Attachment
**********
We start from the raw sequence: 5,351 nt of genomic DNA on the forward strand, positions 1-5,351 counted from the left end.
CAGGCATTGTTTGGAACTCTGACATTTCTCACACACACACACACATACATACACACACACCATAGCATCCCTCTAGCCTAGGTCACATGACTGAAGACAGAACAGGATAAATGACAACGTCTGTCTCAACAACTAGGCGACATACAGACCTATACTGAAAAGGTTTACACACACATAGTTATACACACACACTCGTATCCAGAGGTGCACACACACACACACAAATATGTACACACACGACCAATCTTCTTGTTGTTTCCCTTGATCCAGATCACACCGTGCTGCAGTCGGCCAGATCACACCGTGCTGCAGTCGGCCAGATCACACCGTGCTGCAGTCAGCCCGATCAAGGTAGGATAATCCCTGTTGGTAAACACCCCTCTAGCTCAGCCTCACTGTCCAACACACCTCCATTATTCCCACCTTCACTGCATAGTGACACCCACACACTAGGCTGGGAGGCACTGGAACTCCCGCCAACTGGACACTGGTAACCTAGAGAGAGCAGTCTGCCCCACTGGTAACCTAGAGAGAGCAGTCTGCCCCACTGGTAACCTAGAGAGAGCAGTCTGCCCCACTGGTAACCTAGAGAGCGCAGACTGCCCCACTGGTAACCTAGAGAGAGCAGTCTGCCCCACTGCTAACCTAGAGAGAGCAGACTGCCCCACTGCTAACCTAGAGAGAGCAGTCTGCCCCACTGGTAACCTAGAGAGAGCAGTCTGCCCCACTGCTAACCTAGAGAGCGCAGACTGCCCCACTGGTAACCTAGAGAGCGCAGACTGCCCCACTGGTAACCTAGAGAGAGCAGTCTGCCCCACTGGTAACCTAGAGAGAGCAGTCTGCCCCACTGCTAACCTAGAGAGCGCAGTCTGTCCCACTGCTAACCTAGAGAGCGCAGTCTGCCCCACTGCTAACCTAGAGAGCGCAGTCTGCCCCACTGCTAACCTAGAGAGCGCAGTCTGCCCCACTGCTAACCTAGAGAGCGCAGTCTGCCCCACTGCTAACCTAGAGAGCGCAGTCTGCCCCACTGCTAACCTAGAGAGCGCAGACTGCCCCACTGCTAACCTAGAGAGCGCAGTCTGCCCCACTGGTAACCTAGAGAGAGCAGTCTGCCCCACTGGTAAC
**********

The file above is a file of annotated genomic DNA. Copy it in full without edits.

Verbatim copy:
We start from the raw sequence: 5,351 nt of genomic DNA on the forward strand, positions 1-5,351 counted from the left end.
CAGGCATTGTTTGGAACTCTGACATTTCTCACACACACACACACATACATACACACACACCATAGCATCCCTCTAGCCTAGGTCACATGACTGAAGACAGAACAGGATAAATGACAACGTCTGTCTCAACAACTAGGCGACATACAGACCTATACTGAAAAGGTTTACACACACATAGTTATACACACACACTCGTATCCAGAGGTGCACACACACACACACAAATATGTACACACACGACCAATCTTCTTGTTGTTTCCCTTGATCCAGATCACACCGTGCTGCAGTCGGCCAGATCACACCGTGCTGCAGTCGGCCAGATCACACCGTGCTGCAGTCAGCCCGATCAAGGTAGGATAATCCCTGTTGGTAAACACCCCTCTAGCTCAGCCTCACTGTCCAACACACCTCCATTATTCCCACCTTCACTGCATAGTGACACCCACACACTAGGCTGGGAGGCACTGGAACTCCCGCCAACTGGACACTGGTAACCTAGAGAGAGCAGTCTGCCCCACTGGTAACCTAGAGAGAGCAGTCTGCCCCACTGGTAACCTAGAGAGAGCAGTCTGCCCCACTGGTAACCTAGAGAGCGCAGACTGCCCCACTGGTAACCTAGAGAGAGCAGTCTGCCCCACTGCTAACCTAGAGAGAGCAGACTGCCCCACTGCTAACCTAGAGAGAGCAGTCTGCCCCACTGGTAACCTAGAGAGAGCAGTCTGCCCCACTGCTAACCTAGAGAGCGCAGACTGCCCCACTGGTAACCTAGAGAGCGCAGACTGCCCCACTGGTAACCTAGAGAGAGCAGTCTGCCCCACTGGTAACCTAGAGAGAGCAGTCTGCCCCACTGCTAACCTAGAGAGCGCAGTCTGTCCCACTGCTAACCTAGAGAGCGCAGTCTGCCCCACTGCTAACCTAGAGAGCGCAGTCTGCCCCACTGCTAACCTAGAGAGCGCAGTCTGCCCCACTGCTAACCTAGAGAGCGCAGTCTGCCCCACTGCTAACCTAGAGAGCGCAGTCTGCCCCACTGCTAACCTAGAGAGCGCAGACTGCCCCACTGCTAACCTAGAGAGCGCAGTCTGCCCCACTGGTAACCTAGAGAGAGCAGTCTGCCCCACTGGTAAC